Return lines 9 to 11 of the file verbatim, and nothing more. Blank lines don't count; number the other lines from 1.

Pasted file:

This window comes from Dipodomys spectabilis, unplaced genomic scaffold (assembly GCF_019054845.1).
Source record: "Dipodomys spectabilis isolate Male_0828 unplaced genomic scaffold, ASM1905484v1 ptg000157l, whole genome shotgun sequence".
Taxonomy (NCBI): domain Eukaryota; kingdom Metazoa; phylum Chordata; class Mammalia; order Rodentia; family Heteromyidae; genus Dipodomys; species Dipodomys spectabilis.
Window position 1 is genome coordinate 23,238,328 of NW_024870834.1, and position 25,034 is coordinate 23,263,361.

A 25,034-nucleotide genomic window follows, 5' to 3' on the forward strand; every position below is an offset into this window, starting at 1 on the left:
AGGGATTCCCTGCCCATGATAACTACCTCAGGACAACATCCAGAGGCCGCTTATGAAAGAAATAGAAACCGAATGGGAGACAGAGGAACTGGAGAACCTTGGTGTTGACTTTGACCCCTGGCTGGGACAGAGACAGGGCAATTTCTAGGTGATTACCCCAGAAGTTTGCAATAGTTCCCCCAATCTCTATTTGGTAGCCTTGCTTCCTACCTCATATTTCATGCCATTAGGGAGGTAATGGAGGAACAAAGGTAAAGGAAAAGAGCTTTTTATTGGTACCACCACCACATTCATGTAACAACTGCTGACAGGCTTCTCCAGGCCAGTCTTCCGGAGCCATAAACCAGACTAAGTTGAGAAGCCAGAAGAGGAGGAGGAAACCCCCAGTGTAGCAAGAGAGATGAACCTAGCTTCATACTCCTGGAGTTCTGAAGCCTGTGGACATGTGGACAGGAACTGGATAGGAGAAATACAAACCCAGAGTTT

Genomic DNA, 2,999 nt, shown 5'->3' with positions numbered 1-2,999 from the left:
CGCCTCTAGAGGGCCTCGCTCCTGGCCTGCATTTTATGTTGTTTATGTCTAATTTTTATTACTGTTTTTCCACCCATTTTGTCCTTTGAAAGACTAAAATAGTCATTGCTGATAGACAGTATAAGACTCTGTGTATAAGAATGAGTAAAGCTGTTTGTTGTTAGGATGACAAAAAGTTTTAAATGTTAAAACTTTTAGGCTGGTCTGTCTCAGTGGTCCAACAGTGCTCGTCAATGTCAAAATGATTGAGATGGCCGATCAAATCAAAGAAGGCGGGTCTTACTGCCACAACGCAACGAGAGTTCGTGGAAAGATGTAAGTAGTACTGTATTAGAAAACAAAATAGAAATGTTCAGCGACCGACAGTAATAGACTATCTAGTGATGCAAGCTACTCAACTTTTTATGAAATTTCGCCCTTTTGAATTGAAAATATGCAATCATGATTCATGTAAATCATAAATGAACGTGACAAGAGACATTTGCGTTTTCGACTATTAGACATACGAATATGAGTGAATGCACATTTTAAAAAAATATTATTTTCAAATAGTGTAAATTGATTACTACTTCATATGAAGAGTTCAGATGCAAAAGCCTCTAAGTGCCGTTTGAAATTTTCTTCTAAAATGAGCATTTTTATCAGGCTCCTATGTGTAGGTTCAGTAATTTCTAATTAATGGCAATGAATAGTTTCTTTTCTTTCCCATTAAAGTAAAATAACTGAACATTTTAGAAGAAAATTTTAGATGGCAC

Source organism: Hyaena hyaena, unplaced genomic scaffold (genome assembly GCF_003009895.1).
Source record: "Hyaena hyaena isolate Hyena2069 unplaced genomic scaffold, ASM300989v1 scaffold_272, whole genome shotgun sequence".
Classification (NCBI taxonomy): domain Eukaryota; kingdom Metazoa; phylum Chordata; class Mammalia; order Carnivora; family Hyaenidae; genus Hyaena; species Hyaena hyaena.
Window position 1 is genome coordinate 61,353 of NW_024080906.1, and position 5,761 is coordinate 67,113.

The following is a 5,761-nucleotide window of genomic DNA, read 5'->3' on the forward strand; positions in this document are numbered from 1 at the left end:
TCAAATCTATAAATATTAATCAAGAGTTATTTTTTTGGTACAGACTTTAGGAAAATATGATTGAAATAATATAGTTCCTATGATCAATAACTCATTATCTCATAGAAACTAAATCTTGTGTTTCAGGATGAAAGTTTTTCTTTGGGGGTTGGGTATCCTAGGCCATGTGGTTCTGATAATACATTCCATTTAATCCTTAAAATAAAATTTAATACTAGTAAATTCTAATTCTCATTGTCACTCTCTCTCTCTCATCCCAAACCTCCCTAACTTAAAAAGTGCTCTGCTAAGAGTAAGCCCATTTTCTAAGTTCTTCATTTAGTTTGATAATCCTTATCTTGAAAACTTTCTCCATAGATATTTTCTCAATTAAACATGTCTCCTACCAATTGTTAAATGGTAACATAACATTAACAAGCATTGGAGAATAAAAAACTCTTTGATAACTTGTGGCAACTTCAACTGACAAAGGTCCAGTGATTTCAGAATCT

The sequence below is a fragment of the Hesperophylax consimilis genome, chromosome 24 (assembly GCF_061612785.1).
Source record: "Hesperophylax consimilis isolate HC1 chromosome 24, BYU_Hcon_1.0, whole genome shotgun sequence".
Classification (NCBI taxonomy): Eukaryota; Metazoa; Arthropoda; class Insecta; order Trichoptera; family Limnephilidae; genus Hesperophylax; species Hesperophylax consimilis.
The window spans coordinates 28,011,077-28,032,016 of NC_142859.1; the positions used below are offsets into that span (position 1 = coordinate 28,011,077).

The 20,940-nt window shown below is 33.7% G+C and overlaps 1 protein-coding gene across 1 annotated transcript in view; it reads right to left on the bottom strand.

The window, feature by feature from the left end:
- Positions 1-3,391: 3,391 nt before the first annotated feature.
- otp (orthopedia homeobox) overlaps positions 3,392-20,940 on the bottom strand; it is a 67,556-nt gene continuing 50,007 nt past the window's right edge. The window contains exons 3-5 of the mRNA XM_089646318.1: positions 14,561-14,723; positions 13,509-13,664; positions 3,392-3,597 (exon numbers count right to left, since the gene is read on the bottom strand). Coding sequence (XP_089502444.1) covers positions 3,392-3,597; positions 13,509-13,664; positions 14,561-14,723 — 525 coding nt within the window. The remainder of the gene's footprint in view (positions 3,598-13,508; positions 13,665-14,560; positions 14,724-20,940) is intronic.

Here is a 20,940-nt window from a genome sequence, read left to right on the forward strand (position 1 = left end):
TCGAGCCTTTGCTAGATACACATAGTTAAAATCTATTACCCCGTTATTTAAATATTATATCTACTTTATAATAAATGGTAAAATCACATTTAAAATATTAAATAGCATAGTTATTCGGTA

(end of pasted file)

Source organism: Hyaena hyaena, unplaced genomic scaffold (genome assembly GCF_003009895.1).
Source record: "Hyaena hyaena isolate Hyena2069 unplaced genomic scaffold, ASM300989v1 scaffold_272, whole genome shotgun sequence".
Classification (NCBI taxonomy): domain Eukaryota; kingdom Metazoa; phylum Chordata; class Mammalia; order Carnivora; family Hyaenidae; genus Hyaena; species Hyaena hyaena.